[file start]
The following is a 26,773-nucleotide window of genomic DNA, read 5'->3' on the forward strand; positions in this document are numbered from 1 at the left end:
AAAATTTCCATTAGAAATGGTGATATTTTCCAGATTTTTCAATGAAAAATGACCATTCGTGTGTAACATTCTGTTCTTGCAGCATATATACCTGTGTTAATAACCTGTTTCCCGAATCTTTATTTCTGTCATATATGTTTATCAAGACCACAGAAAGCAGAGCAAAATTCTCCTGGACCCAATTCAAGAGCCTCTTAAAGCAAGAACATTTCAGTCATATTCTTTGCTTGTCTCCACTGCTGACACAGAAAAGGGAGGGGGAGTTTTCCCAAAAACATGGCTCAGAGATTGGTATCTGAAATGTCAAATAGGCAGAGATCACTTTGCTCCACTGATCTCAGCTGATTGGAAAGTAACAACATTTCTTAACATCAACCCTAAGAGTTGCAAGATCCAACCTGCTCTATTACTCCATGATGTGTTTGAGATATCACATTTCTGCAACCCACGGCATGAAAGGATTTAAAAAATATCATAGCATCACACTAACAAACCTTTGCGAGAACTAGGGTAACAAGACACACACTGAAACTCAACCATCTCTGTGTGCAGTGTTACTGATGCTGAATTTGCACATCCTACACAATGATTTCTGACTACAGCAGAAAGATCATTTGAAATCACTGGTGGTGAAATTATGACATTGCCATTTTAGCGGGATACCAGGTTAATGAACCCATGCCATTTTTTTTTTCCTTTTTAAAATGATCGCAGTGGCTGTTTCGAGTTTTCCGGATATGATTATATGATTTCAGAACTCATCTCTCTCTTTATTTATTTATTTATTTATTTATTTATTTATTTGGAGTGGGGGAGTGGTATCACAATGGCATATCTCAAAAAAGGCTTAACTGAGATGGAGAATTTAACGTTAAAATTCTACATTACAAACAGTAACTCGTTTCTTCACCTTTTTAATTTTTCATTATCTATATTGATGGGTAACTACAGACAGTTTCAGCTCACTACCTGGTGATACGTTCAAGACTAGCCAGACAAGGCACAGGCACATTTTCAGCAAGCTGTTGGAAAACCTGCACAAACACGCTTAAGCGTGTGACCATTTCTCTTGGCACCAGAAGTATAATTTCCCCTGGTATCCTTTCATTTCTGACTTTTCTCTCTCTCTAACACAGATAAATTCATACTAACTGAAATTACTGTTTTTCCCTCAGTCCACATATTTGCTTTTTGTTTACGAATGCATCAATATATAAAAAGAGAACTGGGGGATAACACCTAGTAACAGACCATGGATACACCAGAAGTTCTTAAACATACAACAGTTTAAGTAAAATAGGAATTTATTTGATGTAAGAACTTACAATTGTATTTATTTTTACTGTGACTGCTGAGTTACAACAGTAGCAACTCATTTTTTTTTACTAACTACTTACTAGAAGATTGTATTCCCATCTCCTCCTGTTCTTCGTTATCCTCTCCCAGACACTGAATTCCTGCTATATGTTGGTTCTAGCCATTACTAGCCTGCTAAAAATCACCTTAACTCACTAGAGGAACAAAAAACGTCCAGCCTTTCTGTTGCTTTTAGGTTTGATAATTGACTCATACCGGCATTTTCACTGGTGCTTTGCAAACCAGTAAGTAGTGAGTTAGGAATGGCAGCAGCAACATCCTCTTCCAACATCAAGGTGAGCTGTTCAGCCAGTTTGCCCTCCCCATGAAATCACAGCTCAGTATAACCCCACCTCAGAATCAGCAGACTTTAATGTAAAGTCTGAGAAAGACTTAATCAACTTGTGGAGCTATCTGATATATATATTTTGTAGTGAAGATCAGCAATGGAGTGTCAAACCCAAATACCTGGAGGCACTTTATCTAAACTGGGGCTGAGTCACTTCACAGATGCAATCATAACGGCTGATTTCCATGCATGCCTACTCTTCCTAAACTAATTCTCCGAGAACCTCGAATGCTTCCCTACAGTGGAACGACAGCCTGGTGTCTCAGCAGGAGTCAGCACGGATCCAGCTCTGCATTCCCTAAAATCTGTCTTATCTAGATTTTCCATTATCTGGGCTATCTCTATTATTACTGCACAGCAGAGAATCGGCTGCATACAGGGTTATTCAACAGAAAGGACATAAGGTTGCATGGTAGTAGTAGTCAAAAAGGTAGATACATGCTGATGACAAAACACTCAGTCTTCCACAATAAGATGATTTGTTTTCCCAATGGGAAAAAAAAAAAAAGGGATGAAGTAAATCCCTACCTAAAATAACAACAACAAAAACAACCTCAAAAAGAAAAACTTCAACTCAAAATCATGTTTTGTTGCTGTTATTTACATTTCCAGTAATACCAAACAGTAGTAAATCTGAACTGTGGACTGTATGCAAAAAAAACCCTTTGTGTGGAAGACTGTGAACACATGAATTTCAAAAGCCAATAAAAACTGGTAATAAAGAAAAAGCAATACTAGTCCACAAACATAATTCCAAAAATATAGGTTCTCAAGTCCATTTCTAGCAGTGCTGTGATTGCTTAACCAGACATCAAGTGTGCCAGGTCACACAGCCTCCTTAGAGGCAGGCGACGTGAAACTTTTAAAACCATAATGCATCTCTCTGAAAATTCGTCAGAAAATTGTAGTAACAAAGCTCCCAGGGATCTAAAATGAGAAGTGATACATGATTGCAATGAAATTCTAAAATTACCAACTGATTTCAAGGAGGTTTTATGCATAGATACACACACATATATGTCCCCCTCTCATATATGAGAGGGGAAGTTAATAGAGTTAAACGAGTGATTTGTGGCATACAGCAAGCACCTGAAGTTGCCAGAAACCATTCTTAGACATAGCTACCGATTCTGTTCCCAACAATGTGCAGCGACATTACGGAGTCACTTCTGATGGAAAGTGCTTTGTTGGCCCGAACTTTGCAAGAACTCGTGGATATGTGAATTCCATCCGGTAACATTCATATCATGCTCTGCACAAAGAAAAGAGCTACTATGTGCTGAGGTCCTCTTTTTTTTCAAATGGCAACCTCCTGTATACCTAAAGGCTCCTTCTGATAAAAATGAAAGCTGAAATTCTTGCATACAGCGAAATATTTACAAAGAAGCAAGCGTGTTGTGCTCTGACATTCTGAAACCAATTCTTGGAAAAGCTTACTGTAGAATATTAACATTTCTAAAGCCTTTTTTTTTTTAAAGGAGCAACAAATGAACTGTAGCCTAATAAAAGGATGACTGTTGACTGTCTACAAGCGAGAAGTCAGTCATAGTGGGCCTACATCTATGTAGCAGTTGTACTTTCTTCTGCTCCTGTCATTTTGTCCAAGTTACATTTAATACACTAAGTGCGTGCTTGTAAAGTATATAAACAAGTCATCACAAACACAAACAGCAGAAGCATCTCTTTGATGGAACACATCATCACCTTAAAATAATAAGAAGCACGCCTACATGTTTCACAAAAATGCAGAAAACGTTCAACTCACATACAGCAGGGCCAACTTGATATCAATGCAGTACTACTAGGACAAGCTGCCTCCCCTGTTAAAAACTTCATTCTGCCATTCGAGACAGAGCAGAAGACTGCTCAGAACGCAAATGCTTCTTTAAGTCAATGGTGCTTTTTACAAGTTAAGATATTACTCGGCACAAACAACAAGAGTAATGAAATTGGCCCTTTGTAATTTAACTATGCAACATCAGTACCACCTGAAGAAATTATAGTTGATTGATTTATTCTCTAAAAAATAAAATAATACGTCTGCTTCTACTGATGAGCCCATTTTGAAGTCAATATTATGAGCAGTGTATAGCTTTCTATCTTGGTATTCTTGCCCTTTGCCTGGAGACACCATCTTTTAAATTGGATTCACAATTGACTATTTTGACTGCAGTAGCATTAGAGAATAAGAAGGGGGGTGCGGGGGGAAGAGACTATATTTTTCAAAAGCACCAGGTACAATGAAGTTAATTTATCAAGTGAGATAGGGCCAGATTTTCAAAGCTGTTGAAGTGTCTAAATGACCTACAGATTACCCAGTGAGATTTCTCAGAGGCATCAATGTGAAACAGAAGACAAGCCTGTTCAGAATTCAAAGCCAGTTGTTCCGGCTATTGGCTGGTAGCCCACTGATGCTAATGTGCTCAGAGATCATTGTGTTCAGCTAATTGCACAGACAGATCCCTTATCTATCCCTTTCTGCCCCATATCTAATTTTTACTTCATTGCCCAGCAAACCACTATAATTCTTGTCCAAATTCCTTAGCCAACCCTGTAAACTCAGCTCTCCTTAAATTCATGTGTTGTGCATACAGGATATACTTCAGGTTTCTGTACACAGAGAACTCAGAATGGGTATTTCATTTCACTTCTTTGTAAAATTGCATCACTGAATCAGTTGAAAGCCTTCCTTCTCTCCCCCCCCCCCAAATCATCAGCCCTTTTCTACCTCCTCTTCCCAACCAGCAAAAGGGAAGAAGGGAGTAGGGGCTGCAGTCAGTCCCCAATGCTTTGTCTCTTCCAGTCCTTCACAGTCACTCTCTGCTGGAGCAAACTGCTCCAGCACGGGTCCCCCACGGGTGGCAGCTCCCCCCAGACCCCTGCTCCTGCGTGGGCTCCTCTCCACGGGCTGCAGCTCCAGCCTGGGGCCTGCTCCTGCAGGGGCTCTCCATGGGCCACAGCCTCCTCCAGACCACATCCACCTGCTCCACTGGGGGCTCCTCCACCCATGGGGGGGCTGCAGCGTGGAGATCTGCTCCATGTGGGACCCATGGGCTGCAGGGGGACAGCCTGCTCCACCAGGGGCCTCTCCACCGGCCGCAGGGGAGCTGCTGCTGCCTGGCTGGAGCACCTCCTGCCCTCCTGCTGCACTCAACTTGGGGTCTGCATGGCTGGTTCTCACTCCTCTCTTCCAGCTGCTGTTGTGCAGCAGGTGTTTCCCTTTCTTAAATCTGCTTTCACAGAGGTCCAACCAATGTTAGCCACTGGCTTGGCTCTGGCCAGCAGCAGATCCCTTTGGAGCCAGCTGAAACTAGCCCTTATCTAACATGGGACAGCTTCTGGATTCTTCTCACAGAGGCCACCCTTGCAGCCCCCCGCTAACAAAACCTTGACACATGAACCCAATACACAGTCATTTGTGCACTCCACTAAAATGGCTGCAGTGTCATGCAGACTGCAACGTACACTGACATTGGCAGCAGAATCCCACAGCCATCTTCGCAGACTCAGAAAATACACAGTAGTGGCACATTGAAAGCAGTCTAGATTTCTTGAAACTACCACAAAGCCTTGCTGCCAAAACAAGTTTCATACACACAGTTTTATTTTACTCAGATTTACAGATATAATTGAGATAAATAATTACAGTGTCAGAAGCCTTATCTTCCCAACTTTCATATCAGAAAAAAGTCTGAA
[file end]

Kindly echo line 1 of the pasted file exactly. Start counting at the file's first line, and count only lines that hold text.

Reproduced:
The following is a 26,773-nucleotide window of genomic DNA, read 5'->3' on the forward strand; positions in this document are numbered from 1 at the left end: